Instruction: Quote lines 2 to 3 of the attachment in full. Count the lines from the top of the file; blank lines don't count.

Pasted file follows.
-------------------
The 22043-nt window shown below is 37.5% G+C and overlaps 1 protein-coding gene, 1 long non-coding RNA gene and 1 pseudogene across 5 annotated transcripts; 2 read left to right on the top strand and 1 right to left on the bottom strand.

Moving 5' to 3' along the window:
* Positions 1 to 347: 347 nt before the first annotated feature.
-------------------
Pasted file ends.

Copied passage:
Moving 5' to 3' along the window:
* Positions 1 to 347: 347 nt before the first annotated feature.